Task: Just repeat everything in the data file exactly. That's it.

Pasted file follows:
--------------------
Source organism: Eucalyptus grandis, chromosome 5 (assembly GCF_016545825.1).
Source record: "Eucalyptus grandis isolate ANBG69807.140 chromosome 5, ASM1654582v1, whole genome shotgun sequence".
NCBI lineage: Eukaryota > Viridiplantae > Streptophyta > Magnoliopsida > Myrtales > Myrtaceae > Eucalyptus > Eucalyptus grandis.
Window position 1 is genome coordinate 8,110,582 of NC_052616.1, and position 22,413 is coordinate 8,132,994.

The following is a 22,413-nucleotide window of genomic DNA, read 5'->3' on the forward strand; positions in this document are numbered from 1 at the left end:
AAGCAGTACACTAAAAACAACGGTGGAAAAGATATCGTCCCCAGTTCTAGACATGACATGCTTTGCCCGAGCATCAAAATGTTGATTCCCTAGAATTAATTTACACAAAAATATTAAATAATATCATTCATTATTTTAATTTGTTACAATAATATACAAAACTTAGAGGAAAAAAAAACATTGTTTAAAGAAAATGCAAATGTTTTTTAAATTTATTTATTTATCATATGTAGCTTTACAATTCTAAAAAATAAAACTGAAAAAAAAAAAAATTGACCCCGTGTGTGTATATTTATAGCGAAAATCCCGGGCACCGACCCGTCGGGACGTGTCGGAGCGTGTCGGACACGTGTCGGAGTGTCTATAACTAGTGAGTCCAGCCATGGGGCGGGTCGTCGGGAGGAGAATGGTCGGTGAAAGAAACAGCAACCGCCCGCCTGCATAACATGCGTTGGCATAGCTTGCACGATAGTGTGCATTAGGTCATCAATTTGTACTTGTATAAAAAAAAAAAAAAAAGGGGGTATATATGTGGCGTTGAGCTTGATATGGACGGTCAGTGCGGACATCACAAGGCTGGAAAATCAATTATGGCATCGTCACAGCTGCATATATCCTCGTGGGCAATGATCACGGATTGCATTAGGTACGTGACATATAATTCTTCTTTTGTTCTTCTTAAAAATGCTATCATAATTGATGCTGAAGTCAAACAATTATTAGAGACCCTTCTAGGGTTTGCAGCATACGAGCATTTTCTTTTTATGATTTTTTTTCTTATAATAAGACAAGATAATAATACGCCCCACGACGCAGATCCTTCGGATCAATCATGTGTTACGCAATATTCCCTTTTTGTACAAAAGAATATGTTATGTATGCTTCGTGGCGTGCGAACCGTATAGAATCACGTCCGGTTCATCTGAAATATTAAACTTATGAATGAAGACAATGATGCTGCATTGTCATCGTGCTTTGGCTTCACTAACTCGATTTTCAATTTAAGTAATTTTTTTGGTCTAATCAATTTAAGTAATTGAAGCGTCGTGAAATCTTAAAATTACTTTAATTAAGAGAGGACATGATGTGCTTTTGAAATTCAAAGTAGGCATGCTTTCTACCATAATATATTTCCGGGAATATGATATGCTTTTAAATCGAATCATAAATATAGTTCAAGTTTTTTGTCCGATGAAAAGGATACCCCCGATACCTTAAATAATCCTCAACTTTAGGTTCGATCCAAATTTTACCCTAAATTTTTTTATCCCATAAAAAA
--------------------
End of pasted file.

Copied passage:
Source organism: Eucalyptus grandis, chromosome 5 (assembly GCF_016545825.1).
Source record: "Eucalyptus grandis isolate ANBG69807.140 chromosome 5, ASM1654582v1, whole genome shotgun sequence".
NCBI lineage: Eukaryota > Viridiplantae > Streptophyta > Magnoliopsida > Myrtales > Myrtaceae > Eucalyptus > Eucalyptus grandis.
Window position 1 is genome coordinate 8,110,582 of NC_052616.1, and position 22,413 is coordinate 8,132,994.

The following is a 22,413-nucleotide window of genomic DNA, read 5'->3' on the forward strand; positions in this document are numbered from 1 at the left end:
AAGCAGTACACTAAAAACAACGGTGGAAAAGATATCGTCCCCAGTTCTAGACATGACATGCTTTGCCCGAGCATCAAAATGTTGATTCCCTAGAATTAATTTACACAAAAATATTAAATAATATCATTCATTATTTTAATTTGTTACAATAATATACAAAACTTAGAGGAAAAAAAAACATTGTTTAAAGAAAATGCAAATGTTTTTTAAATTTATTTATTTATCATATGTAGCTTTACAATTCTAAAAAATAAAACTGAAAAAAAAAAAAATTGACCCCGTGTGTGTATATTTATAGCGAAAATCCCGGGCACCGACCCGTCGGGACGTGTCGGAGCGTGTCGGACACGTGTCGGAGTGTCTATAACTAGTGAGTCCAGCCATGGGGCGGGTCGTCGGGAGGAGAATGGTCGGTGAAAGAAACAGCAACCGCCCGCCTGCATAACATGCGTTGGCATAGCTTGCACGATAGTGTGCATTAGGTCATCAATTTGTACTTGTATAAAAAAAAAAAAAAAAGGGGGTATATATGTGGCGTTGAGCTTGATATGGACGGTCAGTGCGGACATCACAAGGCTGGAAAATCAATTATGGCATCGTCACAGCTGCATATATCCTCGTGGGCAATGATCACGGATTGCATTAGGTACGTGACATATAATTCTTCTTTTGTTCTTCTTAAAAATGCTATCATAATTGATGCTGAAGTCAAACAATTATTAGAGACCCTTCTAGGGTTTGCAGCATACGAGCATTTTCTTTTTATGATTTTTTTTCTTATAATAAGACAAGATAATAATACGCCCCACGACGCAGATCCTTCGGATCAATCATGTGTTACGCAATATTCCCTTTTTGTACAAAAGAATATGTTATGTATGCTTCGTGGCGTGCGAACCGTATAGAATCACGTCCGGTTCATCTGAAATATTAAACTTATGAATGAAGACAATGATGCTGCATTGTCATCGTGCTTTGGCTTCACTAACTCGATTTTCAATTTAAGTAATTTTTTTGGTCTAATCAATTTAAGTAATTGAAGCGTCGTGAAATCTTAAAATTACTTTAATTAAGAGAGGACATGATGTGCTTTTGAAATTCAAAGTAGGCATGCTTTCTACCATAATATATTTCCGGGAATATGATATGCTTTTAAATCGAATCATAAATATAGTTCAAGTTTTTTGTCCGATGAAAAGGATACCCCCGATACCTTAAATAATCCTCAACTTTAGGTTCGATCCAAATTTTACCCTAAATTTTTTTATCCCATAAAAAA